Gilford meadows fields progressing. Harlem Wizards to peform at a fundraiser - 261

 GILFORD — Gilford Meadows Committee Chair Sue Allen and Superintendent Kent Hemingway said last week that the work on the second field is progressing.

He said the newest practice field has been tilled and seeded and should be ready for use next spring.

"The new field had a continental divide," quipped Hemingway and the recent selectman's meeting in referring to the old corn rows that lie under the grass. He said the old corn ridges made it unsafe.

The playing fields at the meadows is an all-volunteer effort with a considerable amount in-kind work being done by various local companies and vendors.

The Meadow's Committee has been working for about 11 years to develop the property that was donated to the Gilford School District by Raymond and Barbara Carye in 2000. The original plan called for a new high school on that site but voters rejected that plan.

Over the past 11 years, the actual football and lacrosse field has been constructed and Gilford Football plays it home games there including tomorrow's homecoming game.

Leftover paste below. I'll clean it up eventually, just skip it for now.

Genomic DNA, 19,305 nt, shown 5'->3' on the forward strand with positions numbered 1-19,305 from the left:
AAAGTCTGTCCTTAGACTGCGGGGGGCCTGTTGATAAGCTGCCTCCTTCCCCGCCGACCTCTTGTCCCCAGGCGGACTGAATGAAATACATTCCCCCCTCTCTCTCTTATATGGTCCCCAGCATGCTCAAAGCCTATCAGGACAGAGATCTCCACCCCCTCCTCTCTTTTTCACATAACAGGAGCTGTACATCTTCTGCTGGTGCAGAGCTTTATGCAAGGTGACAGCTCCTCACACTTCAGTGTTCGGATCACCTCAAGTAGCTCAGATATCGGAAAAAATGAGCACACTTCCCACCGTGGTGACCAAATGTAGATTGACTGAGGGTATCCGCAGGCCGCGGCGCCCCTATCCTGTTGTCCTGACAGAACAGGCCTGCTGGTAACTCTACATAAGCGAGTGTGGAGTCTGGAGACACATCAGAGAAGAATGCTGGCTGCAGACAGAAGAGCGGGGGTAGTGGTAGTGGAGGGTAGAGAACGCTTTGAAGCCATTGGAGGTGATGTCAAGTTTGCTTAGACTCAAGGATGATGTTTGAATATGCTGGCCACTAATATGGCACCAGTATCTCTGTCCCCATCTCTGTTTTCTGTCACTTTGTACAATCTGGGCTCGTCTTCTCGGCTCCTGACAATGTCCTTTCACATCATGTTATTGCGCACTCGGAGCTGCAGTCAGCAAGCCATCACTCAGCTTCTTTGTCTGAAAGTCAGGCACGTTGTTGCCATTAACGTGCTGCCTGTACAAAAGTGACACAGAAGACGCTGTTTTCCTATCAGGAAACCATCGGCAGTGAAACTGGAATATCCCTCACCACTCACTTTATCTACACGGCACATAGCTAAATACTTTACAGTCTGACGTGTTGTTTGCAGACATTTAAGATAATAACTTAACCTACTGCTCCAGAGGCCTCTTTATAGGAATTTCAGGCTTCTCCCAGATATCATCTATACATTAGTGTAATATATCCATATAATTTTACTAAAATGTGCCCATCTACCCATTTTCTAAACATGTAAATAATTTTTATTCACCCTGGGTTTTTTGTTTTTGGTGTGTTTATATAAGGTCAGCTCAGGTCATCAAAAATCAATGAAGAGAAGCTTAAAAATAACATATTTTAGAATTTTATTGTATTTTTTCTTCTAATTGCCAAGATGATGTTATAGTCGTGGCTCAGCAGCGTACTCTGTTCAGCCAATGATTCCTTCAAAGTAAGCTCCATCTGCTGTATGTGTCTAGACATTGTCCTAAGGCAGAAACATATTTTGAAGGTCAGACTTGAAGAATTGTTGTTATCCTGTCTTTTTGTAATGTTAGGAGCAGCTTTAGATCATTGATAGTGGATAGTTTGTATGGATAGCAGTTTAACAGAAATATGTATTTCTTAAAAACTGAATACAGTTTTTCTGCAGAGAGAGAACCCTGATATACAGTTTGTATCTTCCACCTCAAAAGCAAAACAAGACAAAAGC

Hemingway said the irrigation system donated by Gilford Well is working "spectacularly" and the newest practice field was tilled with the assistance of Beans and Green owner Andy Howe.

Allen said that an upcoming fundraiser will bring the Harlem Wizards to the High School gymnasium on November 17. The Wizards are a charity comedy basketball team that perform throughout the world entertaining audiences with the basketball antics and raising money mostly for local schools and charities.

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City celebrates end of Main Street Bridge project & opening of Gateway Park

LACONIA — City officials and guests celebrated what Kevin Dunleavy, director of parks and recreation, called "the reopening of the Main Street Bridge and the grand opening of Gateway Park" with a ribbon-cutting ceremony on the site last evening.

Director of Public Works Paul Moynihan noted that the bridge, originally constructed in 1972, is a unique structure — unlike any other span in the state — and posed significant challenges the engineer, Dubois & King, Inc. of Laconia, and the contractor R. M. Piper, Inc. of Plymouth.